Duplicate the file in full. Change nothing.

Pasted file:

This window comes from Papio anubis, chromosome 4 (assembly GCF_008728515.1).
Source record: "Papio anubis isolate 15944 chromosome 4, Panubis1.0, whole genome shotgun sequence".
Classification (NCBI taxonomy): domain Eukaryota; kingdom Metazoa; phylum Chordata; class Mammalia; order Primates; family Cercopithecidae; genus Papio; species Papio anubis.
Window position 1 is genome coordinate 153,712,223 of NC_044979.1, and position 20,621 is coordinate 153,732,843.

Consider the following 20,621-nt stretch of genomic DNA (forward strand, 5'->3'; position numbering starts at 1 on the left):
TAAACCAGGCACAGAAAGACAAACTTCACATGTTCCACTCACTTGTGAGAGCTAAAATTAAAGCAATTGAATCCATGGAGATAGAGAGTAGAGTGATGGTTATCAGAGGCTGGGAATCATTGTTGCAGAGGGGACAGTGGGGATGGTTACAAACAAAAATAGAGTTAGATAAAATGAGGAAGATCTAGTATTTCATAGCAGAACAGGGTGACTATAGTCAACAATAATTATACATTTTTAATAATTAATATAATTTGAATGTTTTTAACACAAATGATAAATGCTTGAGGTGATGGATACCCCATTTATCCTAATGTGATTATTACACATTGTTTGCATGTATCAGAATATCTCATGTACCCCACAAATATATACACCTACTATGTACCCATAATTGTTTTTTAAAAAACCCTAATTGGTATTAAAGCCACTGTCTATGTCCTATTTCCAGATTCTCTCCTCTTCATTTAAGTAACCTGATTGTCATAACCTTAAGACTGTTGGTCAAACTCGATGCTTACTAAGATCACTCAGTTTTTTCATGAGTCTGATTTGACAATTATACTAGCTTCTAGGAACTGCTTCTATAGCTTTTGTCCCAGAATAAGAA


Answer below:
This window comes from Papio anubis, chromosome 4 (assembly GCF_008728515.1).
Source record: "Papio anubis isolate 15944 chromosome 4, Panubis1.0, whole genome shotgun sequence".
Classification (NCBI taxonomy): domain Eukaryota; kingdom Metazoa; phylum Chordata; class Mammalia; order Primates; family Cercopithecidae; genus Papio; species Papio anubis.
Window position 1 is genome coordinate 153,712,223 of NC_044979.1, and position 20,621 is coordinate 153,732,843.

Consider the following 20,621-nt stretch of genomic DNA (forward strand, 5'->3'; position numbering starts at 1 on the left):
TAAACCAGGCACAGAAAGACAAACTTCACATGTTCCACTCACTTGTGAGAGCTAAAATTAAAGCAATTGAATCCATGGAGATAGAGAGTAGAGTGATGGTTATCAGAGGCTGGGAATCATTGTTGCAGAGGGGACAGTGGGGATGGTTACAAACAAAAATAGAGTTAGATAAAATGAGGAAGATCTAGTATTTCATAGCAGAACAGGGTGACTATAGTCAACAATAATTATACATTTTTAATAATTAATATAATTTGAATGTTTTTAACACAAATGATAAATGCTTGAGGTGATGGATACCCCATTTATCCTAATGTGATTATTACACATTGTTTGCATGTATCAGAATATCTCATGTACCCCACAAATATATACACCTACTATGTACCCATAATTGTTTTTTAAAAAACCCTAATTGGTATTAAAGCCACTGTCTATGTCCTATTTCCAGATTCTCTCCTCTTCATTTAAGTAACCTGATTGTCATAACCTTAAGACTGTTGGTCAAACTCGATGCTTACTAAGATCACTCAGTTTTTTCATGAGTCTGATTTGACAATTATACTAGCTTCTAGGAACTGCTTCTATAGCTTTTGTCCCAGAATAAGAA